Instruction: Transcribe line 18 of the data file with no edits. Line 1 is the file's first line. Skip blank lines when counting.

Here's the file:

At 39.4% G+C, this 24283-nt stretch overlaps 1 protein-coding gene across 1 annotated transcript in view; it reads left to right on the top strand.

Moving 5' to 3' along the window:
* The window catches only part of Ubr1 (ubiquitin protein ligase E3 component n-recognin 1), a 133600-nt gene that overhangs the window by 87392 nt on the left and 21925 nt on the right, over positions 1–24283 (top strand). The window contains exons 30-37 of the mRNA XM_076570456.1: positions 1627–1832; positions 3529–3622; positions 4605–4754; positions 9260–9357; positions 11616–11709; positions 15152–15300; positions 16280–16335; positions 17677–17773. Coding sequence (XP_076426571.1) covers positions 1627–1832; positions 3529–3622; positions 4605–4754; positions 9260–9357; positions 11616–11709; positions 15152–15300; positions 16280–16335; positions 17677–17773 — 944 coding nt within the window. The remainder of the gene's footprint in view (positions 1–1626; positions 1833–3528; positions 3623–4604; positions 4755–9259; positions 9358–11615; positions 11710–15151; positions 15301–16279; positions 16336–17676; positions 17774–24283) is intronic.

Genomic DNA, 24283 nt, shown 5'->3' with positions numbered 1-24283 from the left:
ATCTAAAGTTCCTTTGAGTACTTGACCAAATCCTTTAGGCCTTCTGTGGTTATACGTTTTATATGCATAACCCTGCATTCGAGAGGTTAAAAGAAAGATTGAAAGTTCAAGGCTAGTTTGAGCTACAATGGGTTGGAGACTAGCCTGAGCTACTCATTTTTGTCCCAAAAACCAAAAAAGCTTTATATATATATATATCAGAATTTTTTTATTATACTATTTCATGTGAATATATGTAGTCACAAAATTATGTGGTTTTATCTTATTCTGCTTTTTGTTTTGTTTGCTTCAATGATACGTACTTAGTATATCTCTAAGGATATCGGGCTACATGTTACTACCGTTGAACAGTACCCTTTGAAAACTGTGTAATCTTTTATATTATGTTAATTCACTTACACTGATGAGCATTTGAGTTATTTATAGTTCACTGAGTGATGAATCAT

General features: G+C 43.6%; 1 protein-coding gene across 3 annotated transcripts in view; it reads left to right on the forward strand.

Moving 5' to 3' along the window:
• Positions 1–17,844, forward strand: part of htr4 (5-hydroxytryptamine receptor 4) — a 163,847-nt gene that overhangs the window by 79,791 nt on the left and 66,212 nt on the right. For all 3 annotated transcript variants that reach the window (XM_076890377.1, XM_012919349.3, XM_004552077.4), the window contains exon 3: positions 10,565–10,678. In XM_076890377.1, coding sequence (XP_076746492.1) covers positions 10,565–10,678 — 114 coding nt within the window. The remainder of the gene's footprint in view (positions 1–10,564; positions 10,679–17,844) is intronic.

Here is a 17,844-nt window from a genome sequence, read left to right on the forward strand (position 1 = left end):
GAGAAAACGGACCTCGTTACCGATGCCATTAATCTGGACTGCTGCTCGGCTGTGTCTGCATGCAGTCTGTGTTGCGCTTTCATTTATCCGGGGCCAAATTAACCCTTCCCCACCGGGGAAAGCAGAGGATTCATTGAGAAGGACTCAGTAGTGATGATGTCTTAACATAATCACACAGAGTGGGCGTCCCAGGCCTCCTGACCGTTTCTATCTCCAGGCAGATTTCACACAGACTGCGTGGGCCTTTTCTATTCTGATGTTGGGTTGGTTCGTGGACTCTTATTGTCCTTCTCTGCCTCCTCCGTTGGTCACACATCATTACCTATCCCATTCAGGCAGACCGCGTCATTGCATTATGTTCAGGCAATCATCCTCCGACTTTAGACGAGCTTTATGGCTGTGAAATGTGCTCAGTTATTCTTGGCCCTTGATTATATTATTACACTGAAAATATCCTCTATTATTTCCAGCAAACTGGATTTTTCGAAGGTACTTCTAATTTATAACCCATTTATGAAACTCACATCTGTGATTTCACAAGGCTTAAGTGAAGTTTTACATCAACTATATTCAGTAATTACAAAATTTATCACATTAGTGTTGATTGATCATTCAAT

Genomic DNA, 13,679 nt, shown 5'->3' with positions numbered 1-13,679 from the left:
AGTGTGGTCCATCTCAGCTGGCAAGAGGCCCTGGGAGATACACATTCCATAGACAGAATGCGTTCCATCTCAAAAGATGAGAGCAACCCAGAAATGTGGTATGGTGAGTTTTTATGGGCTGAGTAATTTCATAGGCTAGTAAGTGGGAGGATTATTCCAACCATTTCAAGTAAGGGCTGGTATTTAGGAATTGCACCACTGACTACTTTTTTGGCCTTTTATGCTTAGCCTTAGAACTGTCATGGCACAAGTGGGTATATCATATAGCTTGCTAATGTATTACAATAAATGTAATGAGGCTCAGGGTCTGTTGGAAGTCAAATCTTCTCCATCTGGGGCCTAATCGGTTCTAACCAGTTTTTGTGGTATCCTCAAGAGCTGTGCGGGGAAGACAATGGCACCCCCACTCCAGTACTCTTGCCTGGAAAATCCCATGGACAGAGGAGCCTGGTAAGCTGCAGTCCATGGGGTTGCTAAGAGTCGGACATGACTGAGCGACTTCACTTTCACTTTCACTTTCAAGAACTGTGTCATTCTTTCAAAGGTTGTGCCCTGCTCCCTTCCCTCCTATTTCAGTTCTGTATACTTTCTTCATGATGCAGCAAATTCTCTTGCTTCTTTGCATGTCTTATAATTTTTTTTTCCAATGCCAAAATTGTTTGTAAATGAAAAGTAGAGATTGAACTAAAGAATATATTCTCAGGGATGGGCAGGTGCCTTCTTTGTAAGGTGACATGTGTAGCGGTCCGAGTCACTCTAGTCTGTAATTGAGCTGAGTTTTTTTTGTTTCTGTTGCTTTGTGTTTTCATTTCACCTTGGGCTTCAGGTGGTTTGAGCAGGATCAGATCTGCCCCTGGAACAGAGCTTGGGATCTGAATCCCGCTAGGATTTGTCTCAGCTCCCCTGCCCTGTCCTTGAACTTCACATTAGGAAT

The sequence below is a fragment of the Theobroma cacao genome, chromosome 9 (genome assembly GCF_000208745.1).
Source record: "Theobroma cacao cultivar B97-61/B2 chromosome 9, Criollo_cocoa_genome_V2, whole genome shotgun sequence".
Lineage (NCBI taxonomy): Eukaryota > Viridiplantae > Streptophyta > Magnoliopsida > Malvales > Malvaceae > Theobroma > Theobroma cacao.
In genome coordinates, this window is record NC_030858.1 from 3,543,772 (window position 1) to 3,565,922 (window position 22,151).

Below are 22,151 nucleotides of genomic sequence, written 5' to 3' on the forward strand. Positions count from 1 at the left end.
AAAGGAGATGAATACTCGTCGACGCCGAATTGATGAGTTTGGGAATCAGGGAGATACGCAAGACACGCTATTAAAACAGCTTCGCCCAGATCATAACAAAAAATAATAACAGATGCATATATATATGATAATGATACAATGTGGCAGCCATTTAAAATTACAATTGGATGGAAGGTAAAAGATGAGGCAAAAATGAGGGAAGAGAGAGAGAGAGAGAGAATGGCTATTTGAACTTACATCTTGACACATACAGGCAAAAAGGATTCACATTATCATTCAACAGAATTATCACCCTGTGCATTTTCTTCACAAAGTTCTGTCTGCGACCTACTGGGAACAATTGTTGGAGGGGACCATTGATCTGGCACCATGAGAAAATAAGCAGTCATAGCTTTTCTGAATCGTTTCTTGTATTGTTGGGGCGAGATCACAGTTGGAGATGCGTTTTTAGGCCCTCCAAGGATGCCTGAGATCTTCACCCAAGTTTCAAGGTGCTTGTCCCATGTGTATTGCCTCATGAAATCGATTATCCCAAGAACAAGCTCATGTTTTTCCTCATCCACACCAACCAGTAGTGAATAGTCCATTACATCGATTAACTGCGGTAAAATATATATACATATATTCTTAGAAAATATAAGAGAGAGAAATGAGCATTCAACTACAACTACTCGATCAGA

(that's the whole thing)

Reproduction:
AAAGGAGATGAATACTCGTCGACGCCGAATTGATGAGTTTGGGAATCAGGGAGATACGCAAGACACGCTATTAAAACAGCTTCGCCCAGATCATAACAAAAAATAATAACAGATGCATATATATATGATAATGATACAATGTGGCAGCCATTTAAAATTACAATTGGATGGAAGGTAAAAGATGAGGCAAAAATGAGGGAAGAGAGAGAGAGAGAGAGAATGGCTATTTGAACTTACATCTTGACACATACAGGCAAAAAGGATTCACATTATCATTCAACAGAATTATCACCCTGTGCATTTTCTTCACAAAGTTCTGTCTGCGACCTACTGGGAACAATTGTTGGAGGGGACCATTGATCTGGCACCATGAGAAAATAAGCAGTCATAGCTTTTCTGAATCGTTTCTTGTATTGTTGGGGCGAGATCACAGTTGGAGATGCGTTTTTAGGCCCTCCAAGGATGCCTGAGATCTTCACCCAAGTTTCAAGGTGCTTGTCCCATGTGTATTGCCTCATGAAATCGATTATCCCAAGAACAAGCTCATGTTTTTCCTCATCCACACCAACCAGTAGTGAATAGTCCATTACATCGATTAACTGCGGTAAAATATATATACATATATTCTTAGAAAATATAAGAGAGAGAAATGAGCATTCAACTACAACTACTCGATCAGA